Whether civil or criminal, trials end. When they do, a party unhappy with the outcome can usually appeal. However, appeals are complicated. Specific procedures must be followed and complex legal issues can be raised. A judge, or panel of several judges, will read briefs and hear an argument as short as a few minutes before making a decision that will impact the rest of your case.
It is important to know that you have a limited amount of time to pursue the appeal so it is essential that a timely notice of appeal is filed when seeking the review of the appellate court.
Through a civil appeal, a litigant asks an appellate court to reverse a judgment or decision made by the trial court. This may happen at the end of the case (a “direct” or “final” appeal), or may happen during the case (an “interlocutory” or “non-final” appeal). To locate “appealable issues,” one must usually review the written record for procedural or legal errors.
A civil appeal is not a chance to re-try your case. Mostly, appellate judges are reviewing for errors made during the past proceedings, not second-guessing the lower court’s decision by looking at the same evidence and making their own determination. However, there are times when an appellate judge can apply a de novo standard and review a particular issue or case with no deference to the lower court’s decisions of findings.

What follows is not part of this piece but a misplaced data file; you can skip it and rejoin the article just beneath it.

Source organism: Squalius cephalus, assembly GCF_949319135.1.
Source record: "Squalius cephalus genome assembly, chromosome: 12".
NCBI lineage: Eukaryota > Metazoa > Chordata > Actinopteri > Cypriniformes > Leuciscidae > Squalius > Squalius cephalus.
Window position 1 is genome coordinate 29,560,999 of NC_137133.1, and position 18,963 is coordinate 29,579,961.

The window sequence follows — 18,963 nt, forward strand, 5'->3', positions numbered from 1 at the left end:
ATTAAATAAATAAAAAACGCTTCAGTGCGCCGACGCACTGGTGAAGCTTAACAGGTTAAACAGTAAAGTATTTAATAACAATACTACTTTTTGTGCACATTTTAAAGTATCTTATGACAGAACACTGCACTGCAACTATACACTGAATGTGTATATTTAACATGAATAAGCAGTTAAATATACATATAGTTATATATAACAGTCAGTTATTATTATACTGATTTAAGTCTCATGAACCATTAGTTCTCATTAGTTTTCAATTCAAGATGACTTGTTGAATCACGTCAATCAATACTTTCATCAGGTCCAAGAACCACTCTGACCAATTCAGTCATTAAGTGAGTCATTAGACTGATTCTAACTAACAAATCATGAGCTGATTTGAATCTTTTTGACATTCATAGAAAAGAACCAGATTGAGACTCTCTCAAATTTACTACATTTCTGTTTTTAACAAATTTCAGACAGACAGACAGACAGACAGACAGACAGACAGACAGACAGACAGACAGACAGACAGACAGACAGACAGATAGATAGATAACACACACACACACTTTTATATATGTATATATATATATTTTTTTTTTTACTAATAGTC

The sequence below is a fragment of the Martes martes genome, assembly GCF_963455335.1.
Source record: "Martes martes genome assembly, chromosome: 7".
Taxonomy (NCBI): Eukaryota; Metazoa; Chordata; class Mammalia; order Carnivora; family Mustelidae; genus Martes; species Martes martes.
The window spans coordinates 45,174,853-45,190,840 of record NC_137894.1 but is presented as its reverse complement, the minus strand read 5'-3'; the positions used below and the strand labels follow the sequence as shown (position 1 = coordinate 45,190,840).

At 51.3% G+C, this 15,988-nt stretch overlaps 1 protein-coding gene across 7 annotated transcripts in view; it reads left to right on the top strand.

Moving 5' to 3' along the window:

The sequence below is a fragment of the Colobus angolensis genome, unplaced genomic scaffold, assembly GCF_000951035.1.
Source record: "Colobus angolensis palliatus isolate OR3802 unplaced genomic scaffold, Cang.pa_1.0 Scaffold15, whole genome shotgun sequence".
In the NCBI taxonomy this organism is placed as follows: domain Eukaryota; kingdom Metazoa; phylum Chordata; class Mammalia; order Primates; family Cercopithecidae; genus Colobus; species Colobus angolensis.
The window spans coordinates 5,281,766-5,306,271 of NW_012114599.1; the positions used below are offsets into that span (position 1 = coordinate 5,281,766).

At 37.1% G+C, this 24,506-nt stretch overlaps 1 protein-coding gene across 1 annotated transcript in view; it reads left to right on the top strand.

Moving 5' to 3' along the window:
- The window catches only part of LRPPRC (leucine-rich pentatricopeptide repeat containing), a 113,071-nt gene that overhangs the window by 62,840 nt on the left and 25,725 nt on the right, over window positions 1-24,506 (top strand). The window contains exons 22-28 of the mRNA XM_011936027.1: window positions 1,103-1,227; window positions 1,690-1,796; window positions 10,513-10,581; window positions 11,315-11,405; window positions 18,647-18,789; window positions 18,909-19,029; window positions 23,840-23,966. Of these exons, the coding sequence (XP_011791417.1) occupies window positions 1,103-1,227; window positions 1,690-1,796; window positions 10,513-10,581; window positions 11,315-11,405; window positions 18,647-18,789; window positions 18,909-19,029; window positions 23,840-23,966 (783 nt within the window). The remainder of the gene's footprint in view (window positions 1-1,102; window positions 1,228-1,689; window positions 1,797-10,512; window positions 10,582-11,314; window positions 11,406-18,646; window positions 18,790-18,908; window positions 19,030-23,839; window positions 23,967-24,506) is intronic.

Criminal Appeals & Post-Conviction Relief
After a finding of guilt and the imposition of a sentence, there are still several ways to challenge a criminal conviction or the legality of a sentence. Trial courts are not immune from making errors and those errors can be the basis of an appeal. An appeal is not a new trial, but a successful appeal may result in a new trial. Further, in Florida there are ways to request relief following a criminal conviction, such as by addressing the sufficiency of your criminal trial attorney or the legality of the sentence imposed against you.